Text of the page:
Thursday, May 5, 2011

Calçotada in Valldoreix (Spain)

It's very late to be writing about this, but I still want to talk about our favorite Catalan tradition so far: the calçotada! Ah, just thinking about it makes my mouth water...

The Calçotada, as some of you Anthony Bourdain fans might have seen, is Catalunya's version of the hog roast or pig pickin,' minus the pig. As there is a stereotype that Catalans are penny-pinchers, one of my students told me that they say that Catalans are so cheap, when they have a barbecue, it's not meat they are grilling... it's onions! A calçot is a special kind somewhere between a green onion and a leek in size. They are planted in mounded beds and harvested sometime in late winter or early spring.

In February, we were invited to the all day affair in Valldoreix, a town maybe an hour on the train outside of Barcelona. To get our appetites up, we went for a hike in the mountains past olive trees to an old church. Then we returned to the house for some pica-pica (usually involves olives, chips, and assorted bits of canned seafood you try to pick up unsuccessfully with toothpicks) and badminton. There was a lot of laughing and snickering while the guiris (foreigners) tried drinking out of the porró, a typical Catalan decanter with a long spout. Pros are measured by how far away they can hold the porró from their mouths and still maintain a steady stream of wine without dribbling it on their chins or clothes.

Calçots actually require minimal preparation - just cut off the root ends and no worries about the dirt! Once the fire is going (traditionally using grapevine wood), the calçots are arranged in a single layer on the grill. You need to flip them in order to get the nice charring on both sides. When properly blackened, a bunch of the calçots are bundled tightly together in newspaper and set aside (optionally inside another container). After a half hour or so, they are ready to eat.

The correct way to eat a calçot is to pull off the outer charred layer in a single movement with your two pinched fingers. Then you dip the naked calçot into a bowl of salvitxada (a divine concoction with ground nuts, tomato, and olive oil so heavy on the garlic that it's spicy), swirling it around to get a liberal portion. Then you pull the whole, dripping mess up to your mouth and, starting from the bottom end, try to eat the whole thing in one go. You should be left in the end with only the stringy green top and very ashy fingers. Repeat. And repeat. And repeat... Seriously, the hosts at our calçotada calculated on 30 calçots per person! They are pretty addictive - a creamy, spicy, and nutty explosion- with surprisingly, none of the harshness you would expect from eating ridiculous amounts of onions. Now, I know I ate many myself, but I am pretty sure I did not meet my quota.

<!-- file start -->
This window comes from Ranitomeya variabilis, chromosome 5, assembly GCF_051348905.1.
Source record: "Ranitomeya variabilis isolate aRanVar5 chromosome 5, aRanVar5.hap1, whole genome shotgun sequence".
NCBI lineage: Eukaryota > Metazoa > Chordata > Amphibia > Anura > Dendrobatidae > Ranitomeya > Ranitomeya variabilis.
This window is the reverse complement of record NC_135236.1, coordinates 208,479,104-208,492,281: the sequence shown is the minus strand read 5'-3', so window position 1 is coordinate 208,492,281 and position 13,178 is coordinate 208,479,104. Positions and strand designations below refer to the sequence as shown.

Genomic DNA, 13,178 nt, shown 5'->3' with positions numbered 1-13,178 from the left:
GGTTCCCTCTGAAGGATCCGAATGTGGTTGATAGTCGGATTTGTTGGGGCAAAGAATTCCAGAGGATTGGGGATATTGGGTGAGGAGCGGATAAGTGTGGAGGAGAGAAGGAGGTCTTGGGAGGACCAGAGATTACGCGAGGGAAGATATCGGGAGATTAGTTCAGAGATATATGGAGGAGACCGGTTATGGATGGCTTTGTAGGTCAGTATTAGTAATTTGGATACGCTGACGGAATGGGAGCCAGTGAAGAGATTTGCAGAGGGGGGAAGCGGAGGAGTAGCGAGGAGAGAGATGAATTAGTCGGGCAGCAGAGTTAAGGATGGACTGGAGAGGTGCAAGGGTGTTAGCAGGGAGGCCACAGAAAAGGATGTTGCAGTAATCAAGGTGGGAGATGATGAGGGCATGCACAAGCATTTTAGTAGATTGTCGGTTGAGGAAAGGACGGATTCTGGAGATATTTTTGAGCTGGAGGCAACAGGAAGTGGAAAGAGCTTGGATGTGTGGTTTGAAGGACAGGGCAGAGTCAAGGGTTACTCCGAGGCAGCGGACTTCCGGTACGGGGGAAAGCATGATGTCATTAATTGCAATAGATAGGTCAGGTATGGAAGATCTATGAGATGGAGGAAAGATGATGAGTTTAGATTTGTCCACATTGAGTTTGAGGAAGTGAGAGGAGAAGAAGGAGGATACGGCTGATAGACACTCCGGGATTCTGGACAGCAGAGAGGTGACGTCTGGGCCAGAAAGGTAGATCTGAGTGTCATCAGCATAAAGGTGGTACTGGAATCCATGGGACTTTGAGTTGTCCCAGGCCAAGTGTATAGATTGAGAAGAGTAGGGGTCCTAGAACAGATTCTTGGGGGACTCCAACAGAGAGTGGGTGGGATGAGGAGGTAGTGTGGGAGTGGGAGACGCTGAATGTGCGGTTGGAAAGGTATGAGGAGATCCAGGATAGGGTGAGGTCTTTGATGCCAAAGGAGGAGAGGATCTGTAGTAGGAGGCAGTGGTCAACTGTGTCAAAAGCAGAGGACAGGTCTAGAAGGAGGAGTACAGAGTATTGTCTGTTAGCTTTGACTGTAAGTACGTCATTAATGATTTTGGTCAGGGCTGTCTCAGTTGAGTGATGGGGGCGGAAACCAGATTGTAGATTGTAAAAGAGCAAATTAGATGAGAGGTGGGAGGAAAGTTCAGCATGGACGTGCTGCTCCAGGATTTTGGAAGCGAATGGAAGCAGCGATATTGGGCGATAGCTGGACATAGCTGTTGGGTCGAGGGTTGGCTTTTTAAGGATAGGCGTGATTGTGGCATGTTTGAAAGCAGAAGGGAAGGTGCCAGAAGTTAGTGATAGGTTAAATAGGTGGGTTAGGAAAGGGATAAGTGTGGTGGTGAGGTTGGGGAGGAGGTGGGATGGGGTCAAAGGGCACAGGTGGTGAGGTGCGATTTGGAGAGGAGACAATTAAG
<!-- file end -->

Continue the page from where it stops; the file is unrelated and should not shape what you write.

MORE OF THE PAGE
In case anyone was still hungry after the pica-pica and calçots, there were grilled botifarras (typical Catalan sausage) and lambchops to be had as well. The calçotada lasted well into the evening - even past the time when most of Spain would actually be eating their normal dinner - with some talented folks bringing their guitars and finishing off with a couple of gypsy's arms. A "brazo de gitano" (literally: gypsy's arm) is a sponge cake roll desert with lavish amounts of whipped cream filling inside. We rolled off our chairs, bid our hosts goodnight, and hoped that our fellow passengers on the train back to Barcelona would forgive us of the reek of onions, garlic, wine, and woodsmoke that was surely seeping from us.

The only bad thing we can say about the calçotada is that we were disappointed to not be invited to more. Many Catalans will take part in a calçotada two or three times during the season.

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